this is key because we agree that okinawans have increased longevity. if your claim is correct, then it’s a slam dunk. support it or stop posting nonsense pretending to be science.

          • Robert Barsocchini

            I’ve given you this exact information before and apparently you ignored it. But let’s try again. The numbers, as I’ve told you before, come from the US national archives. Below is the full article and sources, which I’ve given you before. There are many, many other studies that illustrate the same thing. When you add more animal products to peoples’ diet, it hastens mortality.

            Before giving you the full article and sources, here’s something else for you to ignore: “There is nothing you get from an animal-based diet that you can’t get in a healthier form somewhere else.” – Dr. Neal D. Barnard in new documentary, ‘What the Health’. (The doc also addresses some of your questions about processed sugar, which should be avoided, as well.)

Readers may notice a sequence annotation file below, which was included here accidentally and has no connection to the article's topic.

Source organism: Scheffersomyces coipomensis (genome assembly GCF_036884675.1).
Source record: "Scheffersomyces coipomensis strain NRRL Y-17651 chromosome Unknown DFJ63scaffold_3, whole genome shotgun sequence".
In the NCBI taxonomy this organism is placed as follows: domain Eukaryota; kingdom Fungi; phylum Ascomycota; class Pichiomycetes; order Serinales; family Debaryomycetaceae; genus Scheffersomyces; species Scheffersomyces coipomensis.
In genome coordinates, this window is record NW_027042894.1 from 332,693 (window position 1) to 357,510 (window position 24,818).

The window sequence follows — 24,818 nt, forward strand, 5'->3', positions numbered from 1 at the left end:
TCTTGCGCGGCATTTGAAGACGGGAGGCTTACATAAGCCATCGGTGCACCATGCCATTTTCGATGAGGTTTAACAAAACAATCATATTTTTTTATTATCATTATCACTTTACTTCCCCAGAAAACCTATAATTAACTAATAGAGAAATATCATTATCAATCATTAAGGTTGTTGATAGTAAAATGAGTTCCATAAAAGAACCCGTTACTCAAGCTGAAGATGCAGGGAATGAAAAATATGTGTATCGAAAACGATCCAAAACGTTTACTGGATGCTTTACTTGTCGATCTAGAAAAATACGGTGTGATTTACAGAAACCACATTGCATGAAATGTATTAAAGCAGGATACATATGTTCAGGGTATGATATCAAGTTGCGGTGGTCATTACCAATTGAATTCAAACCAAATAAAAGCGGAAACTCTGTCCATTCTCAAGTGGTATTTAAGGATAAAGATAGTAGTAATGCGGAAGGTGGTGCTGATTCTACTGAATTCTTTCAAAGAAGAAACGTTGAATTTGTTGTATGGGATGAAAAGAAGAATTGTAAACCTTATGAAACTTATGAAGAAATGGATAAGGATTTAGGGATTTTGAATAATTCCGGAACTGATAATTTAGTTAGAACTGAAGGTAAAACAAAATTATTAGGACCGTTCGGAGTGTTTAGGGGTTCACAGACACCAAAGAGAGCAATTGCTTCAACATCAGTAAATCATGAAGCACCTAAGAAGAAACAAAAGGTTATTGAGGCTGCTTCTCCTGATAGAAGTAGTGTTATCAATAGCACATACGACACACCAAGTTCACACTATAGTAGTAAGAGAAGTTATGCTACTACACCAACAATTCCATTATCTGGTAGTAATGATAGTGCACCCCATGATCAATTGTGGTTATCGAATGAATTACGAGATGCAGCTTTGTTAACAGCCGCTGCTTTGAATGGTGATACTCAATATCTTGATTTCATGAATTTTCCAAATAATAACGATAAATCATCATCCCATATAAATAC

Dr. Michael Greger, MD:

            The dietary guidelines recommend that we try to choose meals or
            snacks that are high in nutrients but lower in calories to reduce the
            risk of chronic disease. By this measure, the healthiest foods on the
            planet, the most nutrient dense, are vegetables, containing the most
            nutrient bang for our caloric buck. So, what would happen if a
            population centered their entire diet around vegetables? They might end
            up having among the longest lives in the world.

            Of course, any time you hear about long-living populations, you have
            to make sure it’s validated, as it may be hard to find birth
            certificates from the 1890s. But validation studies suggest that,
            indeed, they really do live that long.